LIVERPOOL ONE saw a surge in both footfall and sales during the crucial Christmas period, new figures reveal.
St John’s shopping centre also saw a footfall rise. However, Liverpool city centre’s major shopping areas including Church, Street, Lord Street and Bold Street experienced a fall from 2011.
Despite the tough economic climate, which in the past few days has seen the collapse of high street stalwarts Jessops, HMV and Blockbuster, Liverpool One’s stores saw year-on-year sales rise 5.4% in December.
Footfall for the month was up 2.6% and Saturday, December 1 was the busiest in the five-year history of the £1bn development.
On that day, 172,000 people visited Liverpool One – a 13% rise on the same Saturday in 2011.
Liverpool One estate director, Chris Bliss, told the Post: “It was an exceptional Christmas period.
“The back end of November was a little bit slow but once we hit December we saw some amazing statistics.
“I think we have done well for a whole host of reasons. We have a very strong retail offer. Harvey Nichols Beauty Bazaar joining us recently is a good example of that.”
St John’s shopping centre, which houses many value retailers, said the week beginning December 17 was its busiest since 2007 as 455,655 people came through its doors. It welcomed 1.4m people in December – up from 1.3m in 2011.
The picture in Liverpool’s central retail core – which includes Church Street, Lord Street, Bold Street, Parker Street and other surrounding streets and squares – was less positive.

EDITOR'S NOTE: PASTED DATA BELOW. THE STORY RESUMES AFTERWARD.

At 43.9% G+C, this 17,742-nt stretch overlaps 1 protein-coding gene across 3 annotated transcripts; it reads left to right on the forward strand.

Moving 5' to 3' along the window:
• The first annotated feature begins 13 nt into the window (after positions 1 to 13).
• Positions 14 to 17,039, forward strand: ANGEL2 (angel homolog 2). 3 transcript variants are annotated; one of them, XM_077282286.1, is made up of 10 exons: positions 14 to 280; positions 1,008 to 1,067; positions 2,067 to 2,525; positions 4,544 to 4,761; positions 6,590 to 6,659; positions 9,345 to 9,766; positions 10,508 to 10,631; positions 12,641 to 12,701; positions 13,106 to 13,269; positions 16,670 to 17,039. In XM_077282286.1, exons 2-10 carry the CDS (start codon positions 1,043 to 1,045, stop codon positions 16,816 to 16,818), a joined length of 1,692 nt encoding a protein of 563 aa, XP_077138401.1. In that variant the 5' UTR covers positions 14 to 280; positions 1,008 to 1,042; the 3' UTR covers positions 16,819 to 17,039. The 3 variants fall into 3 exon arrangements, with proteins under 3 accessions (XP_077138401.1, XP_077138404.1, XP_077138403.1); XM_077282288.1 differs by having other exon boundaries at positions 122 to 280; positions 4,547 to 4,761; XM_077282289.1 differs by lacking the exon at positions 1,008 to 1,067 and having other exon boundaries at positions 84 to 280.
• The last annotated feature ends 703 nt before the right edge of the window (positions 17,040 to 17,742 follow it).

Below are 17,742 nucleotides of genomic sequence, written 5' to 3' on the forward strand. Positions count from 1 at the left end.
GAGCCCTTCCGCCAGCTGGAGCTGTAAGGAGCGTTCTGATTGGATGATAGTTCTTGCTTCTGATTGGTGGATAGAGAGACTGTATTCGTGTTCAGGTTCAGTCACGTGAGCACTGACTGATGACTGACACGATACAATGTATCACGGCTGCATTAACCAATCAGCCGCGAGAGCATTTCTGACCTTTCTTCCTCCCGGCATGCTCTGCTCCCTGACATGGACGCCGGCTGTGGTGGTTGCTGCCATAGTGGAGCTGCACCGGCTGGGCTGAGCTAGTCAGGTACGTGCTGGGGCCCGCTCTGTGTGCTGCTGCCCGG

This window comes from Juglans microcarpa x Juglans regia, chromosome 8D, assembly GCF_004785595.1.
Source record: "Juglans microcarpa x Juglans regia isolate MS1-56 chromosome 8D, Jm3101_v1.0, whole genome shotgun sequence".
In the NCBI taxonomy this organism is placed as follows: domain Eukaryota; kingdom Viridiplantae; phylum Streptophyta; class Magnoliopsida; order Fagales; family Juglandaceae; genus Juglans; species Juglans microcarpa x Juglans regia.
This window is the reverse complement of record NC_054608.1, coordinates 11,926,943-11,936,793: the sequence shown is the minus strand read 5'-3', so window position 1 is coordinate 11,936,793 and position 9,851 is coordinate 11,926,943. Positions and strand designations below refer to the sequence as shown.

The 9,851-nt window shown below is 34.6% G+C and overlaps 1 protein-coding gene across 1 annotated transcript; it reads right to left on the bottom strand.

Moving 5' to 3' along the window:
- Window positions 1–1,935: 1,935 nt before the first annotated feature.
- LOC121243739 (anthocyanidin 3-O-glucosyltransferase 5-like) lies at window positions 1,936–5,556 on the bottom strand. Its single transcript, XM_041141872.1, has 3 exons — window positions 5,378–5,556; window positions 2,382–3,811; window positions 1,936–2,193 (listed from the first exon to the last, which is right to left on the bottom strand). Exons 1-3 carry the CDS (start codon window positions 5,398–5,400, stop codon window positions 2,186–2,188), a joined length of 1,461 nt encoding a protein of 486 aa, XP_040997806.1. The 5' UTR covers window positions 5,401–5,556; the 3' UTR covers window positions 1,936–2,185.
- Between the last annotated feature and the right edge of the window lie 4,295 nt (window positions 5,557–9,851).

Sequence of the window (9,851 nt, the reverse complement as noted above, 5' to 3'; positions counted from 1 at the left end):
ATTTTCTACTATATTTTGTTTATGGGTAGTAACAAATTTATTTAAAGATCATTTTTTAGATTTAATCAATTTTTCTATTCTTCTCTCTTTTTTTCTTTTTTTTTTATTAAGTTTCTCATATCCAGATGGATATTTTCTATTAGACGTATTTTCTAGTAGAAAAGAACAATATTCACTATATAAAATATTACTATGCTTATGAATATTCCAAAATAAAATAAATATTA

December sales were 4% down on 2011 compared to a 0.3% rise across the UK. Footfall was down 4.9% during the month. Nationally, there was a 0.5% fall.
The area is overseen by Liverpool City Central BID. Its chief executive Ged Gibbons pointed out that despite the falls, this December was still its second-busiest since 2005.
“2011 was an extremely strong year for us,” he said, adding that he believed footfall remained “buoyant” against the backdrop of the economy.
The BID and Liverpool One also have very different systems for monitoring footfall so a comparison between the two is not necessarily like-for-like.
It is also believed some of the stores in Lord Street and Church Street were unhappy with the quality of the street markets claiming they may have had a negative effect on festive trade.
Liverpool City Council and its markets operator Geraud Markets were responsible for the markets.
In a statement, the council said: “Consultation takes place with the various businesses in the city centre each year to ensure their support to the market. The Christmas Market attracts visitors and is intended to complement rather than compete with the already exceptional retailing experience in Liverpool.”
A FULL analysis of Christmas retail performance across the Liverpool city region will be included in the next edition of the Post Business monthly magazine – free with the Liverpool Post on Thursday, January 24.